OSM uses data from volunteer contributors, much like Wikipedia, and is available to anyone with an Internet connection.  Since 2008, OSM has grown from 50,000 registered users and contributors to over 2 million, with all of the map data submitted and collated by those volunteers.  OSM is currently used by Facebook, Foursquare, and MapQuest, to name only three of the largest among literally thousands of professional users.

In plain speak:  It is a miracle that this thing works at all.  Some contributors are professional cartographers using high-tech GPS systems, and some are just weekend cyclists using their cellphones to triangulate and upload trip landmarks.  But it does work, and it works well enough to be the trusted source of data for a number of Fortune 500 companies, some fast-track upstarts, and more mom-and-pop ventures than you can shake a stick at.  A lot of folks use OpenStreetMap for their businesses.

We’re pretty optimistic when it comes to data purity.  It comes with the territory.  This is a miracle we understand.  This model can only function if the data governance behind it works.  And it is what Mr. Coast had in mind all along, building on a single revelatory concept.

The data is the product, not the map.

As you might imagine, a crowdsourced mapping system without a way to standardize contributor data could go wonky, as the Brits say, in a hurry. Establishing data standards early in the process and ensuring contributors adhere to them is key to the platform’s continued success.

Who’s Involved with Data Governance?

Data governance involves the whole organization to a greater or lesser degree, but let’s break down the most commonly involved stakeholders:

Data Owners: First, you will need to appoint data owners (or data sponsors if you like) in the business. These must be people that are able to make decisions and enforce these decisions throughout the organization. Data owners can be appointed at the entity level (eg customer records, product records, employee records and so forth) and supplementary on the attribute level (eg customer address, customer status, product name, product classification and so forth). Data owners are ultimately accountable for the state of the data as an asset.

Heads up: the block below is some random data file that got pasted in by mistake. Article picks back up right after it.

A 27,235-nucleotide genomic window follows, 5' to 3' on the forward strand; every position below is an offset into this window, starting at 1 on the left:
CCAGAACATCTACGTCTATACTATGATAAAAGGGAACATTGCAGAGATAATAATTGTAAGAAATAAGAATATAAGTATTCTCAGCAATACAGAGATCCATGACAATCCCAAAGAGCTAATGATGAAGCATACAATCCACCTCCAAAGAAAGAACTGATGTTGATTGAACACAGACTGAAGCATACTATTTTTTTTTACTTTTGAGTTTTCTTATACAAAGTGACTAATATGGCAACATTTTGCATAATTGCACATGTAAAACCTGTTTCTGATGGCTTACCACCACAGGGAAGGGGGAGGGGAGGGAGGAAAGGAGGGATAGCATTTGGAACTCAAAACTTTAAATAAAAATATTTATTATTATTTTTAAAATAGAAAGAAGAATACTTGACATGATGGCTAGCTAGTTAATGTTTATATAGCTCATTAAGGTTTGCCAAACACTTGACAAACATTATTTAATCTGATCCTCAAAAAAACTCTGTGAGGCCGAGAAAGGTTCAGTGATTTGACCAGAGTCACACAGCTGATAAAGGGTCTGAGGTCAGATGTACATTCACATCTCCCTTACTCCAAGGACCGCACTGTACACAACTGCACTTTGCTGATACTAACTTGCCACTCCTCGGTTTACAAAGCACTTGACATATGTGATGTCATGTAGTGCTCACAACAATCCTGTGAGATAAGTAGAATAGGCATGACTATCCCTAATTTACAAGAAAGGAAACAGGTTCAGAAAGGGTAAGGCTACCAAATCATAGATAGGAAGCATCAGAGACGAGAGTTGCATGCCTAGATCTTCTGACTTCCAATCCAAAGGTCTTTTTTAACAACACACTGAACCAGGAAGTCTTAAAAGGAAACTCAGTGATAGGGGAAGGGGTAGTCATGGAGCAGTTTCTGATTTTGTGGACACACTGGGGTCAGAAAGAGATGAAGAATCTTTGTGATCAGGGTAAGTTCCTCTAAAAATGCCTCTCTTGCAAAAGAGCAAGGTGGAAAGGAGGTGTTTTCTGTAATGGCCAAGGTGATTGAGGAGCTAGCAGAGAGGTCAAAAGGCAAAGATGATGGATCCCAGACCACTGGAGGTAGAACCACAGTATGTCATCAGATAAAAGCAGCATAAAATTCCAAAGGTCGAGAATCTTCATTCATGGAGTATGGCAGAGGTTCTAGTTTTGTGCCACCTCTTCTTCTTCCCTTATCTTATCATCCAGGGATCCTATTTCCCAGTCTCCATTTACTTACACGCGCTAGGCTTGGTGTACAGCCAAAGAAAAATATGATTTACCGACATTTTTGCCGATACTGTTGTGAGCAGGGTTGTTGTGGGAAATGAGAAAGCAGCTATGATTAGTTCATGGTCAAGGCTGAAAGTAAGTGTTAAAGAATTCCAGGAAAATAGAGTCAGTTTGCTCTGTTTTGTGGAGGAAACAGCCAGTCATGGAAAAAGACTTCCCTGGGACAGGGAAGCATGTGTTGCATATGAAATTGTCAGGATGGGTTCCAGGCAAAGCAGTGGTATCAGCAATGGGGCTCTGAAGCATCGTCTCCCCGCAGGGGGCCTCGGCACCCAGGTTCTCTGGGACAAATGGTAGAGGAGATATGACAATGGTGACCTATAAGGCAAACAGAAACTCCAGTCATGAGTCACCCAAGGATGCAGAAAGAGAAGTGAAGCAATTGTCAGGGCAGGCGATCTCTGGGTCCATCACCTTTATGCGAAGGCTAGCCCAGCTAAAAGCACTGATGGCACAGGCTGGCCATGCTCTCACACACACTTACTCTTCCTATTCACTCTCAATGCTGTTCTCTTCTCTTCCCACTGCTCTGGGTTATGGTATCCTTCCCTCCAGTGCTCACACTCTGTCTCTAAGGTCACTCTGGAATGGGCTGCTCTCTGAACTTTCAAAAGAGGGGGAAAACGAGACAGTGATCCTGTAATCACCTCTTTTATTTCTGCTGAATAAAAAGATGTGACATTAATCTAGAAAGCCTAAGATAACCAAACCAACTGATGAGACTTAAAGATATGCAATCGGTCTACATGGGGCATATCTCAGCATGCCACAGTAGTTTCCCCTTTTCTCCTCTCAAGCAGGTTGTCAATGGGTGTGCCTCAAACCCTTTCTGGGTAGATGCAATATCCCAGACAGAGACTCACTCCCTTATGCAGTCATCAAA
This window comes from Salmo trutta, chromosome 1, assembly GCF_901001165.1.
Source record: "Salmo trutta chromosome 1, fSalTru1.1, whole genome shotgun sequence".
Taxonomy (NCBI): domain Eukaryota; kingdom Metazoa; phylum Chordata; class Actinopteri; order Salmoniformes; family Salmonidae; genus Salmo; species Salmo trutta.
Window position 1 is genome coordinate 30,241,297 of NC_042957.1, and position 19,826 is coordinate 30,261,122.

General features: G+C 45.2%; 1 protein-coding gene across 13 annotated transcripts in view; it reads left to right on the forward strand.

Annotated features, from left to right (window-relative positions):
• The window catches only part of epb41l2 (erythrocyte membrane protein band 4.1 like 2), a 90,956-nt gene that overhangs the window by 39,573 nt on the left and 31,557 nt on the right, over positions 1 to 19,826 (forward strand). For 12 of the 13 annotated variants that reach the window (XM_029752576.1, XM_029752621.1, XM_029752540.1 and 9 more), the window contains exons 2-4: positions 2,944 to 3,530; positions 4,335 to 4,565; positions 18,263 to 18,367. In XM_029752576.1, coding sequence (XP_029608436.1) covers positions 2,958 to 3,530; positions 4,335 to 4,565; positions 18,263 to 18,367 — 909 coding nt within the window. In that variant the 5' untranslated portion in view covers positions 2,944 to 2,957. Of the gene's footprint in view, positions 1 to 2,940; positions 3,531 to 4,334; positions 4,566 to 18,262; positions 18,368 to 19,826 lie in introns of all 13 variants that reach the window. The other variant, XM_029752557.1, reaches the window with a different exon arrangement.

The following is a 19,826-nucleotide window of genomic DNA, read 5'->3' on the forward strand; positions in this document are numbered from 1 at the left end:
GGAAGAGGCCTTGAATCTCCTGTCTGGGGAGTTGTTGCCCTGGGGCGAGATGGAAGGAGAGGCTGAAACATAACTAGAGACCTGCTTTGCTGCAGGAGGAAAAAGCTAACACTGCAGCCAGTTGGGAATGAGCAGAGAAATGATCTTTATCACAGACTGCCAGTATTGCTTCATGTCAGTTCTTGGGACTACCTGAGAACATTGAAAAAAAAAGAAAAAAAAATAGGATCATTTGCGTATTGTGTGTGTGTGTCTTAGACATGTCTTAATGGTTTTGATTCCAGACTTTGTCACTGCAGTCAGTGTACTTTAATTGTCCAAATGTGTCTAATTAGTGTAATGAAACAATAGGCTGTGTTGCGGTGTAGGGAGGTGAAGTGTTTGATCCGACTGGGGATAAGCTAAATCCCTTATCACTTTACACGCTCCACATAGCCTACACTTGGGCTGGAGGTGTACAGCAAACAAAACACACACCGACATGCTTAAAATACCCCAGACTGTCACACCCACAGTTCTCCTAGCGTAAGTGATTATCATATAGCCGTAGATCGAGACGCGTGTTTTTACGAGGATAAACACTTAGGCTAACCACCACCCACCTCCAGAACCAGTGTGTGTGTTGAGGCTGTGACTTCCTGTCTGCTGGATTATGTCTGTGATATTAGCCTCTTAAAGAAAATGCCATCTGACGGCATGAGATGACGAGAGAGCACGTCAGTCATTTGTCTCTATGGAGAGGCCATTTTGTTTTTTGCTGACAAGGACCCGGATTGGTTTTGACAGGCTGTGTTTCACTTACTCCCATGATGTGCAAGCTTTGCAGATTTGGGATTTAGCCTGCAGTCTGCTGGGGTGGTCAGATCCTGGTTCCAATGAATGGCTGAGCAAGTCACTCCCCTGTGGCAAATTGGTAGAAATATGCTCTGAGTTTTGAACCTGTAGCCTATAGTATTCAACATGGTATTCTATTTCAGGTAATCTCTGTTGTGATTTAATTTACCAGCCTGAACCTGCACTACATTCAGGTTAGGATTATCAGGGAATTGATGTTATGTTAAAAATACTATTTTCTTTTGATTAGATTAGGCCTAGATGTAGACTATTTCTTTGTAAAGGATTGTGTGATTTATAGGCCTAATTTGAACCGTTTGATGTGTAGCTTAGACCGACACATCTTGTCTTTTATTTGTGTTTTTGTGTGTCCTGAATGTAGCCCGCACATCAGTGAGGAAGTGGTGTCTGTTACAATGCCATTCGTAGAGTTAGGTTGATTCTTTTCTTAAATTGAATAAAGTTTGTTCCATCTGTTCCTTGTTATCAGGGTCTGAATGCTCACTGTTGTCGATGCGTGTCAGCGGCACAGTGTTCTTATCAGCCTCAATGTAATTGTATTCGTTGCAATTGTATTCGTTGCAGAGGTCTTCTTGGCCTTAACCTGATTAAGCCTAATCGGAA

Data Stewards: Next, you will need data stewards (or data champions if you like) who are the people making sure that the data policies and data standards are adhered to in daily business. These people will often be the subject matter experts for a data entity and/or a set of data attributes. Data stewards are either the ones responsible for taking care of the data as an asset or the ones consulted on how to do that.

Data Custodians: Furthermore, you may use data custodians (or data operators if you like) to make the business and technical onboarding, maintenance and end-of-life updates to your data assets.

Data Governance Committee: Typically, a data governance committee will be established as the main forum for approving data policies and data standards and handling escalated issues. Depending on the size and structure of your organization, there may be a subcategory for each data domain (eg customer, vendor, product, employee).

These roles highlighted above should optionally be supported by a Data Governance Office with a Data Governance Team. In a typical enterprise, here are some folks who might make up a Data Governance Team:

  • Manager, Master Data Governance: Leads the design, implementation and continued maintenance of Master Data Control and governance across the corporation.
  • Solution and Data Governance Architect: Provides oversight for solution designs and implementations.
  • Data Analyst: Uses analytics to determine trends and review information
  • Data StrategistDevelops and executes trend-pattern analytics plans